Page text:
The temple mount is still under construction. This is speculation on my part, but could work on the front portico, where a lot of business did take place squeeze the space to the point that the temple administration allowed for the temporary encroachment of venders into the Gentile Courts? I think it is at least plausible.

Mark has Jesus quoting from Isaiah – My house shall be called a house of prayer for all the nations?

The temple mount is divided into several more and more restrictive zones or courts based on notions of relative holiness. At the center is the Holy of Holies in the temple itself which even the High Priest only enters once a year. The chief priests certainly officiate both in the outer room and outside in the central court. A low wall divides priests and lay men. During the Passover festival, the family representative will actually slit the throat of the lamb and then hold it over a basin held by a priest to capture the blood which belongs to God. The basin is then passed in bucket brigade fashion to those positioned at the altar who flings the blood onto its base.

Surrounding the men’s court is the women’s court where they can stand and watch with the children. The surrounding area is the Court of the Gentiles again divided by a low wall with the now famous inscription warning in both Greek and Latin that Gentiles not to go farther under the possibility of the penalty of death.

You will remember that what gets the Apostle Paul in trouble during his last trip to Jerusalem had to do with bringing a Gentile into an inner courtyard. I think it is not simply rhetoric when Paul writes that in Christ, there is no male nor female, no slave nor free, no Jew nor Gentile. It is indeed a comment on the structure of the temple mount and the holiness code.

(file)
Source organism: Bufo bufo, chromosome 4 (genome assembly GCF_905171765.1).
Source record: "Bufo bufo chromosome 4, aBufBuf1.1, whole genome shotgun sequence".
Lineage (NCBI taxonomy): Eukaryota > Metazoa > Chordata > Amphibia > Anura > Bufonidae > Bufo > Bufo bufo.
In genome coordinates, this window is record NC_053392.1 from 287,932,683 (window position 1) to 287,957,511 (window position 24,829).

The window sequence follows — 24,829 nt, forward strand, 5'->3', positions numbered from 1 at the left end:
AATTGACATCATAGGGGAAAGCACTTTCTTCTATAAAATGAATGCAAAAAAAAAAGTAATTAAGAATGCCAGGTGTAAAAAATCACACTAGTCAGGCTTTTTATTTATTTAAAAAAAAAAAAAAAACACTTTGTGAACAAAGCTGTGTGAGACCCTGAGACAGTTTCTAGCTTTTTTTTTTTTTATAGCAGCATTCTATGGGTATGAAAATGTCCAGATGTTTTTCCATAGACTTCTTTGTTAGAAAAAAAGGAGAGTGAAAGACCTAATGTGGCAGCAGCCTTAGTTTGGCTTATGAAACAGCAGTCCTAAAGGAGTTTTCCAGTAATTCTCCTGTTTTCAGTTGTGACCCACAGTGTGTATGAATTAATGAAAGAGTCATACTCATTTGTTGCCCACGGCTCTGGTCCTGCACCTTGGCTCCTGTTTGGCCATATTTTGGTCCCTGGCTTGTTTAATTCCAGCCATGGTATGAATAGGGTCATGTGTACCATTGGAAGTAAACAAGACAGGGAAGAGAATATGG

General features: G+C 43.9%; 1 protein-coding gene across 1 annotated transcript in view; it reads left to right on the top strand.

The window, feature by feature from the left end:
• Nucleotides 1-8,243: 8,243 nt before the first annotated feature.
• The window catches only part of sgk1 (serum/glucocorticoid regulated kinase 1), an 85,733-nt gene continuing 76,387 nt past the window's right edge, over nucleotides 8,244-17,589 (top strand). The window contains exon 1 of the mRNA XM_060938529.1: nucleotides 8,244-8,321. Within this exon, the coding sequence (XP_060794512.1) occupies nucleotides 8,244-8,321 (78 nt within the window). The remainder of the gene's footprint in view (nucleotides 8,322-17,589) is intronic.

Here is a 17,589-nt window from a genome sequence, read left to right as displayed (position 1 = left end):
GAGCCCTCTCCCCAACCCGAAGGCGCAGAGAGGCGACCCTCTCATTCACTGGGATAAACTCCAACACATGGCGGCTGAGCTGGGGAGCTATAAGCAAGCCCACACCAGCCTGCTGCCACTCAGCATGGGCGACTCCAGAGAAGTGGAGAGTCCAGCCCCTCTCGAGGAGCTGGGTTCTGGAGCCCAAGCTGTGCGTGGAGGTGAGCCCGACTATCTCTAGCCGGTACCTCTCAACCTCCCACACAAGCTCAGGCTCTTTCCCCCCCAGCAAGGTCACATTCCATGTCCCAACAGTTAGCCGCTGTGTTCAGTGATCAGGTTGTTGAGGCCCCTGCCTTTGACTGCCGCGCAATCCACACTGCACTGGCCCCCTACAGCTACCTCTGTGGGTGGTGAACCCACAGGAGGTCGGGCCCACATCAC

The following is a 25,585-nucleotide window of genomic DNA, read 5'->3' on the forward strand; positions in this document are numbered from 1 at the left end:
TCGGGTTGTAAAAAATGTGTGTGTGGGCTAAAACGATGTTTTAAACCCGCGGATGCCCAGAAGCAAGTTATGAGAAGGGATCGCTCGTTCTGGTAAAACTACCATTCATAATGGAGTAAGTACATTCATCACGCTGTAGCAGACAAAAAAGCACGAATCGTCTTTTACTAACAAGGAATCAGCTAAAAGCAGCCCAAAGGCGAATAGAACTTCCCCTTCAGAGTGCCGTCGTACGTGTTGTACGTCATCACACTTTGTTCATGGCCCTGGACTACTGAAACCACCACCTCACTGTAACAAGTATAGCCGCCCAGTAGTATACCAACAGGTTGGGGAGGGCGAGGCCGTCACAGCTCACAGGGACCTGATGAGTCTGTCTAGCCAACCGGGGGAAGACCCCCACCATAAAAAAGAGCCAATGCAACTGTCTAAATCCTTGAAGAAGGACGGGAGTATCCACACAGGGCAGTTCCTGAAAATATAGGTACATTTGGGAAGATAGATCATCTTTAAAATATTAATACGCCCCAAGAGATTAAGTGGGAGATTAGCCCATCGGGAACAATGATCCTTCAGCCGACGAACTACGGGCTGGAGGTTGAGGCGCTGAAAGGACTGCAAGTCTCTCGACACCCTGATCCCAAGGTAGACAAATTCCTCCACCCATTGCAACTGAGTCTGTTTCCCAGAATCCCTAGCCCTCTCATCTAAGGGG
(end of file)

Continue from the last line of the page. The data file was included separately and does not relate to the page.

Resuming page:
Indeed, I believe that on the first day, Jesus looked around and saw the venders’ tables, now shut down for the day but set up for the next day’s special business around the edges of the Court of the Gentiles. Jesus got really mad and the next day when he got to the temple he directly confronted the venders and their servants cutting across the courtyard. He overturned the tables and benches probably letting several birds go free and he accused the temple administrators (the chief priests) of desecrating the space set aside for the nations (i.e. the Gentiles) where they could pray.

Hans Dieter Betz reaches the same conclusion.

The problem that apparently irritated Jesus was that the merchants and the bankers had moved inside the sacred precinct to conduct their business. The situation brought about a conflict between business and worship, with business increasingly disturbing worship not only by the inevitable noise, confusion and filth but also by introducing differences interests and values. Once allowed inside the sacred precinct business inevitably expanded into the space reserved for worship, thus subverting the very purpose of the sanctuary.

Levine points out that Bruce Chilton also suggests a similar understanding when he claims that Caiaphas had relocated venders previously found on the Mount of Olives into the Court of the Gentiles and that Jesus and other Jews had raised questions about such a move.

Now, Chilton’s account found in his provocative book, Rabbi Jesus, argues for a large scale direct action involving many of his followers moving in and out of the precinct before the Roman guard could react.. Maybe, the Mel Gibson script is not completely off the wall. Chilton points to Mark 15 (7) when he speaks of Barrabas who committed murder during the insurrection.

I want to take at least one more pass at this story but that will require a different post. Lets keep talking.

Grace and Peace,

John